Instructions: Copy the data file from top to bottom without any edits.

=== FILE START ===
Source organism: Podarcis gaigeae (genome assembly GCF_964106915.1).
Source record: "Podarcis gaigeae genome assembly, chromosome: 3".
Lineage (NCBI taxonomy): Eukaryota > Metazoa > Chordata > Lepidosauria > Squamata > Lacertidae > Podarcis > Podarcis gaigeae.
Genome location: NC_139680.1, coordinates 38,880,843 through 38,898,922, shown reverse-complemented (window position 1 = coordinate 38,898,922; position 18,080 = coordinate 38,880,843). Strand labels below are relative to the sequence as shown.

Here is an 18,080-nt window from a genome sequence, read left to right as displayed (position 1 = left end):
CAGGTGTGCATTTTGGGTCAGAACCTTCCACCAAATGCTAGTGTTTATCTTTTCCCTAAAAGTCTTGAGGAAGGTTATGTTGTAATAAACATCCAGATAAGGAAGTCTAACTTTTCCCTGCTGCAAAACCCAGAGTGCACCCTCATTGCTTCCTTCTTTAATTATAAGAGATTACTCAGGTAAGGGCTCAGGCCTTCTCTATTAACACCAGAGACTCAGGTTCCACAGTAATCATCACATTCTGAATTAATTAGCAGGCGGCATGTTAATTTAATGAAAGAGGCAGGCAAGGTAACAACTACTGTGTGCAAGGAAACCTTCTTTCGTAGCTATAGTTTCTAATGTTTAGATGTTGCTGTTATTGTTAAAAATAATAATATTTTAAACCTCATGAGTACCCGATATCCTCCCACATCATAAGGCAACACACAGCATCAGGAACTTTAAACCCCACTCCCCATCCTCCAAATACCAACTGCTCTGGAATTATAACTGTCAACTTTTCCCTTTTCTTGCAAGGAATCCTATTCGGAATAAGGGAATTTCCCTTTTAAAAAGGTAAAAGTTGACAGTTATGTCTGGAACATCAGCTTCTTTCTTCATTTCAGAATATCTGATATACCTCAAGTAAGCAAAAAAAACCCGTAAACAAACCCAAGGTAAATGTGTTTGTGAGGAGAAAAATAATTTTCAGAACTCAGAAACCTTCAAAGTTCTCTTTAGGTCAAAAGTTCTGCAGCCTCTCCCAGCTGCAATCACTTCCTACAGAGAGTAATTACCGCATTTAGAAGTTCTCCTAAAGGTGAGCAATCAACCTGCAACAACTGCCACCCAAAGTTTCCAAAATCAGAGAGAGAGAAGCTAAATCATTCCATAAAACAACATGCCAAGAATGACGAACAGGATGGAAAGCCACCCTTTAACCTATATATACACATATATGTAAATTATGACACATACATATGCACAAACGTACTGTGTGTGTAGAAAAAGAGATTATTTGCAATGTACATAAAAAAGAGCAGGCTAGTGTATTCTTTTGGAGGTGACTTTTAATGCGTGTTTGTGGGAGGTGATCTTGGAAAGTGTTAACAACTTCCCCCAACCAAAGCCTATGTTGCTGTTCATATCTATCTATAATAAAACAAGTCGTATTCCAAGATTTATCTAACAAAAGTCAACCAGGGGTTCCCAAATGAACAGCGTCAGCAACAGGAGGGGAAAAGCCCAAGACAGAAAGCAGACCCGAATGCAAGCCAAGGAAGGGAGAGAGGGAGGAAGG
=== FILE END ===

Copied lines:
Source organism: Podarcis gaigeae (genome assembly GCF_964106915.1).
Source record: "Podarcis gaigeae genome assembly, chromosome: 3".
Lineage (NCBI taxonomy): Eukaryota > Metazoa > Chordata > Lepidosauria > Squamata > Lacertidae > Podarcis > Podarcis gaigeae.
Genome location: NC_139680.1, coordinates 38,880,843 through 38,898,922, shown reverse-complemented (window position 1 = coordinate 38,898,922; position 18,080 = coordinate 38,880,843). Strand labels below are relative to the sequence as shown.

Here is an 18,080-nt window from a genome sequence, read left to right as displayed (position 1 = left end):
CAGGTGTGCATTTTGGGTCAGAACCTTCCACCAAATGCTAGTGTTTATCTTTTCCCTAAAAGTCTTGAGGAAGGTTATGTTGTAATAAACATCCAGATAAGGAAGTCTAACTTTTCCCTGCTGCAAAACCCAGAGTGCACCCTCATTGCTTCCTTCTTTAATTATAAGAGATTACTCAGGTAAGGGCTCAGGCCTTCTCTATTAACACCAGAGACTCAGGTTCCACAGTAATCATCACATTCTGAATTAATTAGCAGGCGGCATGTTAATTTAATGAAAGAGGCAGGCAAGGTAACAACTACTGTGTGCAAGGAAACCTTCTTTCGTAGCTATAGTTTCTAATGTTTAGATGTTGCTGTTATTGTTAAAAATAATAATATTTTAAACCTCATGAGTACCCGATATCCTCCCACATCATAAGGCAACACACAGCATCAGGAACTTTAAACCCCACTCCCCATCCTCCAAATACCAACTGCTCTGGAATTATAACTGTCAACTTTTCCCTTTTCTTGCAAGGAATCCTATTCGGAATAAGGGAATTTCCCTTTTAAAAAGGTAAAAGTTGACAGTTATGTCTGGAACATCAGCTTCTTTCTTCATTTCAGAATATCTGATATACCTCAAGTAAGCAAAAAAAACCCGTAAACAAACCCAAGGTAAATGTGTTTGTGAGGAGAAAAATAATTTTCAGAACTCAGAAACCTTCAAAGTTCTCTTTAGGTCAAAAGTTCTGCAGCCTCTCCCAGCTGCAATCACTTCCTACAGAGAGTAATTACCGCATTTAGAAGTTCTCCTAAAGGTGAGCAATCAACCTGCAACAACTGCCACCCAAAGTTTCCAAAATCAGAGAGAGAGAAGCTAAATCATTCCATAAAACAACATGCCAAGAATGACGAACAGGATGGAAAGCCACCCTTTAACCTATATATACACATATATGTAAATTATGACACATACATATGCACAAACGTACTGTGTGTGTAGAAAAAGAGATTATTTGCAATGTACATAAAAAAGAGCAGGCTAGTGTATTCTTTTGGAGGTGACTTTTAATGCGTGTTTGTGGGAGGTGATCTTGGAAAGTGTTAACAACTTCCCCCAACCAAAGCCTATGTTGCTGTTCATATCTATCTATAATAAAACAAGTCGTATTCCAAGATTTATCTAACAAAAGTCAACCAGGGGTTCCCAAATGAACAGCGTCAGCAACAGGAGGGGAAAAGCCCAAGACAGAAAGCAGACCCGAATGCAAGCCAAGGAAGGGAGAGAGGGAGGAAGG